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Bob Dylan – More Blood, More Tracks: The Bootleg Series Vol. 14 (Deluxe Edition) (2018) [Official Digital Download 24bit/96kHz]

Bob Dylan – More Blood, More Tracks: The Bootleg Series Vol. 14 (Deluxe Edition) (2018)
FLAC (tracks) 24 bit/96 kHz | Time – 05:59:16 minutes | 6,87 GB | Genre: Rock
Studio Masters, Official Digital Download  | Digital Booklet, Front Cover | © Columbia – Legacy

Columbia Records/Legacy Recordings will release in November, the Bob Dylan box set that fans have really been waiting for. More Blood, More Tracks: The Bootleg Series Vol. 14 will be available as a six-CD set that includes “every surviving take” (including the complete New York sessions) from the 1974 studio recordings made by Bob Dylan which resulted in his 1975 classic Blood On The Tracks.

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Bob Dylan – Trouble No More: The Bootleg Series, Vol. 13 – 1979-1981 (Deluxe Edition) (2017) [Official Digital Download 24bit/96kHz]

Bob Dylan – Trouble No More: The Bootleg Series, Vol. 13 – 1979-1981 (Deluxe Edition) (2017)
FLAC (tracks) 24 bit/96 kHz  | Time – 8:11:03 minutes | 7,92 GB | Genre: Rock
Studio Masters, Official Digital Download | Digital Booklet, Front Cover | © Columbia/Legacy

8 discs Deluxe Edition Box Set – the next installment in the award-winning Bootleg Series. “Trouble No More – The Bootleg Series Vol. 13 / 1979-1981”, focuses on the albums ‘Slow Train Coming’ (1979), ‘Saved’ (1980) and ‘Shot of Love’ (1981) and the legendary live shows from that period.

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Bob Dylan – Christmas In The Heart (2009/2014) [Official Digital Download 24bit/44,1kHz]

Bob Dylan – Christmas In The Heart (2009/2014)
FLAC (tracks) 24 bit/44,1 kHz  | Time – 42:16 minutes | 488 MB | Genre: Holiday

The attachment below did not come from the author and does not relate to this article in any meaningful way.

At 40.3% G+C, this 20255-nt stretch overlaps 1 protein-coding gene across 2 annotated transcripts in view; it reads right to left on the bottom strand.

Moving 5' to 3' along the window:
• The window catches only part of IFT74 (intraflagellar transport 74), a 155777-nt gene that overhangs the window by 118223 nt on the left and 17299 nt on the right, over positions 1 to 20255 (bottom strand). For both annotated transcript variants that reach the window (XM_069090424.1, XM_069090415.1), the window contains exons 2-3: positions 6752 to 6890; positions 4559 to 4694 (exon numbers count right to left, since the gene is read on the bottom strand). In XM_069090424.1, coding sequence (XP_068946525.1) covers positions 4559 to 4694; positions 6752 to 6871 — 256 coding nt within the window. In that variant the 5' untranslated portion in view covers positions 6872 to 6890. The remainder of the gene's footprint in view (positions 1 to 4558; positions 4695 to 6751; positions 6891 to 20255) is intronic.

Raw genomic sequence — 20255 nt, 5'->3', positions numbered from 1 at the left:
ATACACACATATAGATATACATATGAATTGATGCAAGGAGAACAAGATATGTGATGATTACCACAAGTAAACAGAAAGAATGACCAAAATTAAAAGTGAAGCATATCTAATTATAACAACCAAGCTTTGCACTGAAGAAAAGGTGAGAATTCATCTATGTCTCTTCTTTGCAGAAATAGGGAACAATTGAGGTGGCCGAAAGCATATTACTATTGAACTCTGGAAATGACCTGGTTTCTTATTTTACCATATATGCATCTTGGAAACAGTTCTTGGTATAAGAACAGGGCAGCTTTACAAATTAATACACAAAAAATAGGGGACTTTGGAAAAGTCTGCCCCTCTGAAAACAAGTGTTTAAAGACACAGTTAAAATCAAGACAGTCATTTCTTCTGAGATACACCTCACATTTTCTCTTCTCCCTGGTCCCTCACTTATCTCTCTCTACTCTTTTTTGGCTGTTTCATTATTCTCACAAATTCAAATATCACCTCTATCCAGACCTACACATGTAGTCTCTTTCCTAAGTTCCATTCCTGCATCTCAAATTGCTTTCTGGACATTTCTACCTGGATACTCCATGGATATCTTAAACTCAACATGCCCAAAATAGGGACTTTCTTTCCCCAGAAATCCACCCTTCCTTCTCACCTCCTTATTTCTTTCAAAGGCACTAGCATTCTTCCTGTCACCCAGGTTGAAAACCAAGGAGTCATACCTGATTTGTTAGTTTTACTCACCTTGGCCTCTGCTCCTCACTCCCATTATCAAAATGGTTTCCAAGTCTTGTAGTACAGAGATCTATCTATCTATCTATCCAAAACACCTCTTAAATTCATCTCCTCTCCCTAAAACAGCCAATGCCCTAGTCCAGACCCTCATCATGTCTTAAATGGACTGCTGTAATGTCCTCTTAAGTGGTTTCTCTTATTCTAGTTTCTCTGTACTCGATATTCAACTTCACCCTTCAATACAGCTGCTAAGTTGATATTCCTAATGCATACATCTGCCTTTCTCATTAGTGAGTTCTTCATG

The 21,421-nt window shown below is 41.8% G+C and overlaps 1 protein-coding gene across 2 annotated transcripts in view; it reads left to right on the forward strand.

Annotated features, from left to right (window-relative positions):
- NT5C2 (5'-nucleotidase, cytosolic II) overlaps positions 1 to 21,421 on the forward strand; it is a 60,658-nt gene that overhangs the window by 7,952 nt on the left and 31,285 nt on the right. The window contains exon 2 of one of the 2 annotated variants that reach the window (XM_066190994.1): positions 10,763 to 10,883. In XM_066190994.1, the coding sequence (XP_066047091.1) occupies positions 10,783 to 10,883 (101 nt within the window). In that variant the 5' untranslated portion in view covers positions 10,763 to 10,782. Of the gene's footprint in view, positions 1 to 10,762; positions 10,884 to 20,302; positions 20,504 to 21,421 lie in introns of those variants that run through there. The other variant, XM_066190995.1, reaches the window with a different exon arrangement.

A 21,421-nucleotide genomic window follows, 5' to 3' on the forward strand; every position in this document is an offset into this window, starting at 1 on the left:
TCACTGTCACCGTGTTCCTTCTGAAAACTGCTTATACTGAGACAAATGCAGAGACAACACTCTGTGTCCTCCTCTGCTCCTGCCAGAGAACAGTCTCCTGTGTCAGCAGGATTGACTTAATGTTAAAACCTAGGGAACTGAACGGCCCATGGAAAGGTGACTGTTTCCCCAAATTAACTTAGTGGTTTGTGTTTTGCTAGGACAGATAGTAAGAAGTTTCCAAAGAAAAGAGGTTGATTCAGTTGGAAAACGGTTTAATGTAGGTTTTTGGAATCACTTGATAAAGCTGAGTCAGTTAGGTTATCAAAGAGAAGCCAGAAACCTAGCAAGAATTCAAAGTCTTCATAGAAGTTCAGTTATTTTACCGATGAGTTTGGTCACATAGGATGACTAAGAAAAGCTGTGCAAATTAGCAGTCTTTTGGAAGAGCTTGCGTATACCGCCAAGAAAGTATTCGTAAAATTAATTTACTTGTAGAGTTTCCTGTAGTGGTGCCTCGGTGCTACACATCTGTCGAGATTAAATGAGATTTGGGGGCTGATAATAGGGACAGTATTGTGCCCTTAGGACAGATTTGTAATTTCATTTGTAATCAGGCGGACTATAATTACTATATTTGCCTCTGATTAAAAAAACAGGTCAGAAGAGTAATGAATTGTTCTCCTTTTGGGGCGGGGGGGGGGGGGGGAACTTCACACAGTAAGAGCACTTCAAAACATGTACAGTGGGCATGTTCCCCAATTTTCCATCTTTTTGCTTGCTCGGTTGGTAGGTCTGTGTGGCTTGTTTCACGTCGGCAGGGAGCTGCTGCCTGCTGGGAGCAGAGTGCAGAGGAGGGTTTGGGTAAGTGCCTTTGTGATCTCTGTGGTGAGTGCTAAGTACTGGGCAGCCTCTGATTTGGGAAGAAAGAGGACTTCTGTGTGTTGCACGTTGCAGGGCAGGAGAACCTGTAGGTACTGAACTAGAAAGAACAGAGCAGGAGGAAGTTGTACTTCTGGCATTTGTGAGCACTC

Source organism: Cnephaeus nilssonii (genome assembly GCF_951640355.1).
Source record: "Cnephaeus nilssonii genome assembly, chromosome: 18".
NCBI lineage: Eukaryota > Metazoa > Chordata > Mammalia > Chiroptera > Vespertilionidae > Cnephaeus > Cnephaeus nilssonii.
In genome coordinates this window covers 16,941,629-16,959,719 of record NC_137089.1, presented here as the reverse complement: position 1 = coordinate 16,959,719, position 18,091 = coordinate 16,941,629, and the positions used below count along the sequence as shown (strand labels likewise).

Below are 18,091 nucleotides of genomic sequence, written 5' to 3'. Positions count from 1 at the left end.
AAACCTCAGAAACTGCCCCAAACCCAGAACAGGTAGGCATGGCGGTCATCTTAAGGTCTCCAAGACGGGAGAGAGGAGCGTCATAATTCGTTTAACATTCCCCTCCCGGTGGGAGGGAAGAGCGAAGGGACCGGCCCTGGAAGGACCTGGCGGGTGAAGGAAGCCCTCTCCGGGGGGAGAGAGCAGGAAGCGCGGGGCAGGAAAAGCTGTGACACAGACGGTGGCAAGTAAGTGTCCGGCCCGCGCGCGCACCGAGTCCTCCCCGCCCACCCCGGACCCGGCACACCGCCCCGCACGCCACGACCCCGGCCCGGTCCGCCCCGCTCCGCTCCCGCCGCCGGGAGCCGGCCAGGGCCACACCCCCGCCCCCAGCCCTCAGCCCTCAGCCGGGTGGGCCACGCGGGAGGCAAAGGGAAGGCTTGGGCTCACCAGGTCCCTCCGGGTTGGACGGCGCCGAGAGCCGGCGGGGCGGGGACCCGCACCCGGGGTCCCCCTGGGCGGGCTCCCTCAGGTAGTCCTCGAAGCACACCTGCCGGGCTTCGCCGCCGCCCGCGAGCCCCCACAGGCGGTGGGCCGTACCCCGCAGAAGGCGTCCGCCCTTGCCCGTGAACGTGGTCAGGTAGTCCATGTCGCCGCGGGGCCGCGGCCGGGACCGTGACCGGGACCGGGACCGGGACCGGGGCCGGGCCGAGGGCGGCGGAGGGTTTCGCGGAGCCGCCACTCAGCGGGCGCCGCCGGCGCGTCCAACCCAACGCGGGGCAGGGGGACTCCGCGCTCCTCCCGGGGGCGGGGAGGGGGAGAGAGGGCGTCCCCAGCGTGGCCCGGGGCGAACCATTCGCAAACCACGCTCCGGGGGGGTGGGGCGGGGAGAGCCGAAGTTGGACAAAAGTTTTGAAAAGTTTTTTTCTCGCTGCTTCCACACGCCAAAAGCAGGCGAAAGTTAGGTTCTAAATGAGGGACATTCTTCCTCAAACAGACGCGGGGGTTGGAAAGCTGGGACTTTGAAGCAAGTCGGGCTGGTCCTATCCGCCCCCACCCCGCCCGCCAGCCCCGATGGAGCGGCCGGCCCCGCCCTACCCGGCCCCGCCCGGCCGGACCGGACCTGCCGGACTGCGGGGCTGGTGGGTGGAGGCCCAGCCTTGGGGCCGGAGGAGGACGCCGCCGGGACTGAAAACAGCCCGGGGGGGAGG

Studio Masters, Official Digital Download | Digital Booklet, Front Cover | © Columbia

Christmas in the Heart is singer-songwriter Bob Dylan’s 2009 Christmas album. The record features popular Christmas tunes, hymns and carols including: “Here Comes Santa Claus”, “I’ll Be Home for Christmas”, “Silver Bells”, “Hark the Herald Angels Sing” and many more. Dylan gave all of the royalities he received to charities including Feeding America, the World Food Programme and Crisis in the UK.

Christmas in the Heart reached number 1 on Billboard‘s Holiday Chart and the Billboard Folk Album chart, number 9 on the Rock Album chart, and 23 on the Billboard Albums Chart.

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Bob Dylan – Blood On The Tracks (1975/2014) [Official Digital Download 24bit/96kHz]

Bob Dylan – Blood On The Tracks (1975/2014)
FLAC (tracks) 24 bit/96 kHz | Time – 51:40 minutes | 1,16 GB | Genre: Rock
Studio Master, Official Digital Download | Artwork: Front cover | Source: HDTracks | Columbia

Blood on the Tracks was Bob Dylan’s fifteenth studio album and is considered to be one of his best albums of his career. Full of songs about heartache, anger, and loneliness, the album has since been regarded as the standard for a confessional singer-songwriter album. After its release, Blood on the Tracks reached #1 on the Billboard 200 charts and #4 on the UK Albums Chart, and eventually went double-platinum in the US. The single “Tangled Up in Blue” reached #31 on the Billboard Hot 100 singles chart.

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Bob Dylan – Another Side Of Bob Dylan (1964) [Monoural – MFSL 2018] {PS3 ISO + FLAC}

Bob Dylan – Another Side Of Bob Dylan (1964) [Monoural – MFSL 2018]
PS3 Rip | SACD ISO | DSD64 2.0 > 1-bit/2.8224 MHz | 51:04 minutes | Scans included | 2,09 GB
or FLAC(converted with foobar2000 to tracks) 24bit/88,2 kHz | Full Scans included | 1,02 GB
Mobile Fidelity Sound Lab # UDSACD 2180 Monoural